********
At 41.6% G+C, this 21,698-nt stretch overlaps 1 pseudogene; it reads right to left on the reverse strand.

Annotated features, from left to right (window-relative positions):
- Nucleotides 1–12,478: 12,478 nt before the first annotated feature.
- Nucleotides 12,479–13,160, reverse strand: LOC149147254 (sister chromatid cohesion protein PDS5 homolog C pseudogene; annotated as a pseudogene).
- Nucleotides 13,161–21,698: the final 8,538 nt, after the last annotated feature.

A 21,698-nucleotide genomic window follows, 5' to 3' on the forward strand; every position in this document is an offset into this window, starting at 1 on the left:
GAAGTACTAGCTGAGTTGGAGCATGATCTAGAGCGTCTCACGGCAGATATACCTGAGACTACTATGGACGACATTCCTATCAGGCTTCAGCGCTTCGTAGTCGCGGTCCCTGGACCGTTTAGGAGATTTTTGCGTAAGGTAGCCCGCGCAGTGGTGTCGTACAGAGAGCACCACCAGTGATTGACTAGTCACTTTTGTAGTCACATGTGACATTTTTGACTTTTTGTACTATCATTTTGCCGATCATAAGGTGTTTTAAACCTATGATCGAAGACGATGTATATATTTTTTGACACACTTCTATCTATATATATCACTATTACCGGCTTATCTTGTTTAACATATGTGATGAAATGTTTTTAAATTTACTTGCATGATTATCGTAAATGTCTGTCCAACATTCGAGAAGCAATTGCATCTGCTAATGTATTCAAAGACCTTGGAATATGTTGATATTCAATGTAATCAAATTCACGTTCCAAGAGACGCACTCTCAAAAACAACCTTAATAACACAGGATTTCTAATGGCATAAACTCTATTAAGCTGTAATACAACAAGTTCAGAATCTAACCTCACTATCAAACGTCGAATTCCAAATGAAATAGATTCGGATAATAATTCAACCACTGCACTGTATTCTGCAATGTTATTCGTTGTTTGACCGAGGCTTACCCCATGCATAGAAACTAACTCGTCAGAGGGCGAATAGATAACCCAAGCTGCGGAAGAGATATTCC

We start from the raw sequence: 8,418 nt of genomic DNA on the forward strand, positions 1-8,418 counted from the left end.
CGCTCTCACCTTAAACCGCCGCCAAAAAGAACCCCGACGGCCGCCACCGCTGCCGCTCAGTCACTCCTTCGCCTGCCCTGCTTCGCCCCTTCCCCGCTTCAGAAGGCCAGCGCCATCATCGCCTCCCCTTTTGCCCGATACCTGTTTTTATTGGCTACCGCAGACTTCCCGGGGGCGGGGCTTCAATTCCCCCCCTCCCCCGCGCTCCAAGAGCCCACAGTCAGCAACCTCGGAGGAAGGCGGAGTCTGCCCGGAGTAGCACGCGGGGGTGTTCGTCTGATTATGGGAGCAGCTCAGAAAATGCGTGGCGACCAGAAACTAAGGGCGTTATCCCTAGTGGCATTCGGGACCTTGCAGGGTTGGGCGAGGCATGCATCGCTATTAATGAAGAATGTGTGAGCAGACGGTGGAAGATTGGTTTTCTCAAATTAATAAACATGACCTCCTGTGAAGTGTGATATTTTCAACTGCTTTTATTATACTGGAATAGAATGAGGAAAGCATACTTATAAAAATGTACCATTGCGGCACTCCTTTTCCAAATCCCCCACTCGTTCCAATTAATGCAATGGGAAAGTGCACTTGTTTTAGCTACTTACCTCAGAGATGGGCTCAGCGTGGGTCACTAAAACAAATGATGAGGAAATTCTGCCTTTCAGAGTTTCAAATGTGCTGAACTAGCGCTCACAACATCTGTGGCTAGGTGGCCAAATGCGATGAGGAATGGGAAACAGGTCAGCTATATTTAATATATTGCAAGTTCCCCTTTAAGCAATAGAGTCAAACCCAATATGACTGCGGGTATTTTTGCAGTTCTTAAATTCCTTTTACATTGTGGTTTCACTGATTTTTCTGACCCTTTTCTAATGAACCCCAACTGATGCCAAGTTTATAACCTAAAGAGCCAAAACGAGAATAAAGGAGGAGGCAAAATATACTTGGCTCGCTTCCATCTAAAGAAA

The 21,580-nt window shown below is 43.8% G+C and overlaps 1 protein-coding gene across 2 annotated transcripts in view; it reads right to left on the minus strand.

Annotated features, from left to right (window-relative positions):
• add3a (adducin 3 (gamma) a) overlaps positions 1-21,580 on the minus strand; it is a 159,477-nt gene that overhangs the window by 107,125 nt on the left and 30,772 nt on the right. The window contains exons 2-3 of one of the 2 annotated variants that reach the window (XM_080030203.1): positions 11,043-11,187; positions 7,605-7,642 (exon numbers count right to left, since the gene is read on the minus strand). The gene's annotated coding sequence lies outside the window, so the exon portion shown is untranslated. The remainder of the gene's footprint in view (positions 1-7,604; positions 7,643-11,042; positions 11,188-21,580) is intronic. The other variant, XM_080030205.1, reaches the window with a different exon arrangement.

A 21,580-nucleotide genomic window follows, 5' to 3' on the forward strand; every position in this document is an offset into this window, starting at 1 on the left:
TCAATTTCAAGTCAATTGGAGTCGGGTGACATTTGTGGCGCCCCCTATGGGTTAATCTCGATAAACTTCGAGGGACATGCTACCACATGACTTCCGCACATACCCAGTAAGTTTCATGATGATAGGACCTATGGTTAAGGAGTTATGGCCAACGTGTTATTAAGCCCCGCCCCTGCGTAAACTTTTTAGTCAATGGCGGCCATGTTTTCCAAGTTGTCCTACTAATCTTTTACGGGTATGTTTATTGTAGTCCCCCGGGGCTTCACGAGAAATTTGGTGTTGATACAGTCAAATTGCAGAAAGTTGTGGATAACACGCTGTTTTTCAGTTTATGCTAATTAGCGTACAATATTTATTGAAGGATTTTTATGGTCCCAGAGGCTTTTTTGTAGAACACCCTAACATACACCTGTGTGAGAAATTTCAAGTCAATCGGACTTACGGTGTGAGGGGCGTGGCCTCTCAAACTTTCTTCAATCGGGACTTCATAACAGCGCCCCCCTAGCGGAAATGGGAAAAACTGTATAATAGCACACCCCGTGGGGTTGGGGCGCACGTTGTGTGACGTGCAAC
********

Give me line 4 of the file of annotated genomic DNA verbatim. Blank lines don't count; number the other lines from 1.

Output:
- Nucleotides 12,479–13,160, reverse strand: LOC149147254 (sister chromatid cohesion protein PDS5 homolog C pseudogene; annotated as a pseudogene).